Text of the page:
How To Make The Most Of Your Reading Week

With reading week beginning this week, students have the opportunity to recharge over a week-long break. While reading week isn’t called “reading” week for nothing, there are lots of ways to achieve a balanced week besides spending it exclusively studying. Reading week can be about getting ahead and being productive in many aspects of your life apart from school work and gearing up for exam season. Below are some tips for students to help in successfully organizing their reading week.

Study, Plan, and Get Ahead

Studying tops this list, because without classes, reading week is a time to take a breath, step back, and assess school work. That’s not to say you should spend your entire week studying, but it is an excellent opportunity to plan, or even to get ahead. Take a step back and assess the first half of your term, and envision the next half. Particularly with exams right around the corner, this is a great time to reflect on what you have achieved, and what you would like to achieve in the future! An effective way to do this is to plan your time day by day. Make a list of studying and assignments you need to complete during the week, and then outline what you would ideally like to get done each day during the week. This way, come Sunday evening before classes begin again, you won’t be scrambling to do everything. If you’re a list-lover, this task will come easily to you, and you can enjoy making a study timetable. You may also want to consider taking a break from various social media platforms – if not for the entire week, at least for a few days, or a few hours every day. This will allow for more productive work habits, and also allow your brain time to recharge from the pressures and stresses that social media can produce. Be careful to be mindful of breaks. This is a week where you can take your time and avoid study exhaustion. Try rewarding yourself for a productive study session or use it as an incentive – treat yourself to a coffee, a new book, or an hour long break. And remember, celebrate the first half of your term! Acknowledge your achievements so far, enjoy your time, and recognize your successes.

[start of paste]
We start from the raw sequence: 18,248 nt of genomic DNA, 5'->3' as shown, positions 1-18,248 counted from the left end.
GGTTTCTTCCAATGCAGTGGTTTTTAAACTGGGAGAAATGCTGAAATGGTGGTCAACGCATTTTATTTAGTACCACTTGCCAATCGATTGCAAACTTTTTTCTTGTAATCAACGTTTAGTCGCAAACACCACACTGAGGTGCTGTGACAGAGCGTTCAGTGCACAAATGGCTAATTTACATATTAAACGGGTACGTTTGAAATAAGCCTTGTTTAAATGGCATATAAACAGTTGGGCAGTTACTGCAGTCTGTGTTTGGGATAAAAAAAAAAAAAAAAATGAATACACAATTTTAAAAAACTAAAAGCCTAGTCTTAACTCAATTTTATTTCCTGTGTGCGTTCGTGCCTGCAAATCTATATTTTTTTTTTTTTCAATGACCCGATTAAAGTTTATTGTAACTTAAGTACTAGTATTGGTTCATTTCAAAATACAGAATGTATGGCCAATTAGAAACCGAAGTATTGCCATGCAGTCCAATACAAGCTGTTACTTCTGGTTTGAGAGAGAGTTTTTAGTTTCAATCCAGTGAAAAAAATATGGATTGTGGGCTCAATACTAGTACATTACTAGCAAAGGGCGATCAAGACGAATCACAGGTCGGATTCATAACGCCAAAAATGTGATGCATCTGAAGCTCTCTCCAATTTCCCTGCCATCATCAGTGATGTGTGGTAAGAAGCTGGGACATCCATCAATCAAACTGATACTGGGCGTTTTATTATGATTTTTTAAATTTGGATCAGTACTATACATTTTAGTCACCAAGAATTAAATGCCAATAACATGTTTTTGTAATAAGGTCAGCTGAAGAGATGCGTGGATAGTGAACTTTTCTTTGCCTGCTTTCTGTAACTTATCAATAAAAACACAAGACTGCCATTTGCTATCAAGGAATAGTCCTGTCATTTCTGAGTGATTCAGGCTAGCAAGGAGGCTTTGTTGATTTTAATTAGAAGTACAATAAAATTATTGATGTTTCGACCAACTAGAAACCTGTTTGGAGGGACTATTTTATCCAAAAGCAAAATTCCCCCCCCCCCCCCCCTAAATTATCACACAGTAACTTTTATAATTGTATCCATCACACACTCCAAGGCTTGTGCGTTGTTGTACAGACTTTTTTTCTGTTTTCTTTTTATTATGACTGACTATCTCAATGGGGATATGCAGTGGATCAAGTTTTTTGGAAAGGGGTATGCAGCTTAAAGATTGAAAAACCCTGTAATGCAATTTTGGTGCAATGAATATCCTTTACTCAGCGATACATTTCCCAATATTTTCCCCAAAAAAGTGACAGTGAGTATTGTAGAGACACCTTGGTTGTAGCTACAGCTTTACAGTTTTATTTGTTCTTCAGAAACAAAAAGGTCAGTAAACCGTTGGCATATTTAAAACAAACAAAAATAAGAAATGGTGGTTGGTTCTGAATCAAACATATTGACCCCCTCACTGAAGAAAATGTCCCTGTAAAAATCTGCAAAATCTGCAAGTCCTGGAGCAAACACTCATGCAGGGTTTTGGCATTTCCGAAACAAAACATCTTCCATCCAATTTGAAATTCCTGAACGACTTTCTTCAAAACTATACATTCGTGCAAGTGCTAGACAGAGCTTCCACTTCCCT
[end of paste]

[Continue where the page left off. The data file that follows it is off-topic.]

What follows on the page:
Take Advantage of a Different Environment

If you leave campus for reading week, try taking advantage of a different environment, for studying and for non-school related activities. Try a new study location to change things up and keep things interesting – a different room, a new coffee shop, or a library space away from school. In addition, you can explore new places wherever you are. Get outside and enjoy the fall weather, and see somewhere you’ve never been! If you’re home, visit some old favourite spots and enjoy the nostalgia. 

Catch Up With Family and Friends

Seeing family and friends goes without saying if you’ve traveled home for reading week. Particularly if home and family are far away from school, and you haven’t seen them since the beginning of term, take advantage of a whole week with the ones you love and visit with them, especially if you know you won’t see them again until the Christmas holidays. Visiting a friend makes for a great study break, a time where you can distance yourself from school work for a few hours and regenerate. Even if you haven’t traveled home, and won’t be able to see far-away friends and family during reading week, consider connecting with them over video chat to catch up with each other (this makes for a great study break).

Move Around!

With a bit of extra time, you can try adding in some exercise to your timetable. Even if difficult, structured workouts aren’t really your thing, try taking a walk with a friend, trying a new movement-based class, or going for a swim. Moving is a great way to de-stress, particularly around study breaks, and will help you mentally recharge. It may also create more productive studying, and help you feel more energized while you work. 

Do Things For You

The last item on this list is arguably just as important as the first. Simply put, it’s important to take time for yourself, especially during a stressful period of time, which reading week can be for many students anticipating the arrival of exams. During the week, take time to do things that you enjoy around your study schedule, especially if they are things you love to do that you haven’t had a chance to do in a while. Reward yourself for your hard work in the first half of term! If your reading lately has been solely course-related, take time to pleasure-read. If you like your alone time, take some time to yourself and relax, or try a new self-care routine. Watch a movie you’ve had your eye on, try new recipes, bake for family members, enjoy time with pets, or catch up on other non-school related tasks you want to achieve during the week. Not everything during reading week has to be about assignments and studying. Do things for the sheer enjoyment and because you want to. Then you’ll be able to approach exam season the following week with a renewed sense of mind.